It was within this context that the first Resilient Cities Asia Pacific Congress was organized from 11-13 Feb 2015, in Bangkok, Thailand. Hosted by ICLEI – Local Governments for Sustainability, the World Mayors Council on Climate Change and the Bangkok Metropolitan Administration, the forum convened city leaders pioneering new initiatives towards urban climate resilience. The event served as a regional networking and sharing platform not only for showcasing local climate action but also for opening up opportunities for cities to jump start or expand local sustainable initiatives through existing but untapped climate financing mechanisms. The Congress also provided the opportunity for the region’s cities to discuss their collective strategy and roadmap towards UNFCCC COP 21 in Paris in December 2015.

Other than being a milestone event for Asia Pacific cities, the Congress also formulated and released the 'Bangkok Call for Action towards Urban Resilience in the Asia Pacific.’ Agreed upon and endorsed unanimously by the mayors and local government officials, the declaration made a call to:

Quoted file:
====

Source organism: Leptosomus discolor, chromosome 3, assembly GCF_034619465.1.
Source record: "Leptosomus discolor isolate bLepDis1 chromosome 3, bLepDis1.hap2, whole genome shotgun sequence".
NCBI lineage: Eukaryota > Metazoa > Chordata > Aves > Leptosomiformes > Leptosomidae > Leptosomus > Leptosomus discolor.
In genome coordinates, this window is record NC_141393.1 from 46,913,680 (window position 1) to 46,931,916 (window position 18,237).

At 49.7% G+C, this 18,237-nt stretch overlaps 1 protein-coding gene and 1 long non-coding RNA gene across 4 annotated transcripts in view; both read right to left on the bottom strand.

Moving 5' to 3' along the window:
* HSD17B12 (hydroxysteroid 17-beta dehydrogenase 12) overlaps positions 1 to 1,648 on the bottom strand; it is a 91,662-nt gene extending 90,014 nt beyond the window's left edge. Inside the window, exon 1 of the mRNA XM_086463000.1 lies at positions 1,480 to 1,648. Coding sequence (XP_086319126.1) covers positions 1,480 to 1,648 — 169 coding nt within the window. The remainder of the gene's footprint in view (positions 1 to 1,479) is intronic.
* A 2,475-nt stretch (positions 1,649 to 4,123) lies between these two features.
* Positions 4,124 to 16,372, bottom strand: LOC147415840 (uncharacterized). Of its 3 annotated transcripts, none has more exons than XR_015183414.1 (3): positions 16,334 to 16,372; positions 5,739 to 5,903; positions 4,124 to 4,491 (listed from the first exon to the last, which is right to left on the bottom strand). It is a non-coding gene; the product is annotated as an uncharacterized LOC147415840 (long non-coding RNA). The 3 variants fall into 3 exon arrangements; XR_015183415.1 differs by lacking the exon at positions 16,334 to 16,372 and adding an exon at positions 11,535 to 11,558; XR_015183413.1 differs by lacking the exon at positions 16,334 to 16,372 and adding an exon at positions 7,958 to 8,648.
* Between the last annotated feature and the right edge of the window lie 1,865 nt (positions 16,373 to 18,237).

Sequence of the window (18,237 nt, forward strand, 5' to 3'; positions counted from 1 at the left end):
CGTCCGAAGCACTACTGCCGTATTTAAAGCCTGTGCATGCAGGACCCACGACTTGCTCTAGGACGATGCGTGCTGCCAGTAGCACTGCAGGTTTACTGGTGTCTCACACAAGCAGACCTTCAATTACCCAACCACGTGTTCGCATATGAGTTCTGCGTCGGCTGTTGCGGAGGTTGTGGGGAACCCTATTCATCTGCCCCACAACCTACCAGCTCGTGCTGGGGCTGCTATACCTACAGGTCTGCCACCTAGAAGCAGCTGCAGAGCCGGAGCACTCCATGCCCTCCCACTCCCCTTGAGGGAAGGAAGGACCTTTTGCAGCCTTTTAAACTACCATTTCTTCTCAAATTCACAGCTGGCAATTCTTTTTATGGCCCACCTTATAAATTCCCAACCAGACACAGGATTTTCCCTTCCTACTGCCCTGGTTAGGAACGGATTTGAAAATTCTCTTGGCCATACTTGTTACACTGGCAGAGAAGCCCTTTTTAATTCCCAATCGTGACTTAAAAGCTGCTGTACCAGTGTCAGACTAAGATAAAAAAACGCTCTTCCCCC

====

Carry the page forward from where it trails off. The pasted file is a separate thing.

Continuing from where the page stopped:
•  Focus on innovative systems-based approaches to enable transformation towards new and resilient trajectories of growth;
•  Promote concerted and coordinated urban resilience action in Asia-Pacific through active community involvement and stakeholder engagement;
•  Explore opportunities for increasing partnerships between local governments, other levels of governments, donor communities and private sector;
•  Ensure that urban risk status is regularly monitored and assessed to provide quantifiable evidence that is mainstreamed into urban planning, including land-use policy development and implementation, ecosystem and infrastructure projects;
•  Develop and benefit from new, additional and innovative financial and fiscal instruments in order to support risk-sensitive public and private investments;
•  Build capacities of local government officials to assess existing and anticipated risks and to be prepared to respond to them appropriately;
•  Ensure that measures for reducing risk and building resilience are equitable, adequately address interests of the urban poor, and are gender sensitive;
•  Connect urban risk reduction planning and implementation with existing initiatives, mechanisms, and processes, in particular focusing on climate adaptation such as Durban Adaptation Charter, Compact of Mayors, Resilient Cities Accelerator Initiative, Medellin Collaboration and Resilient Cities Congress Series.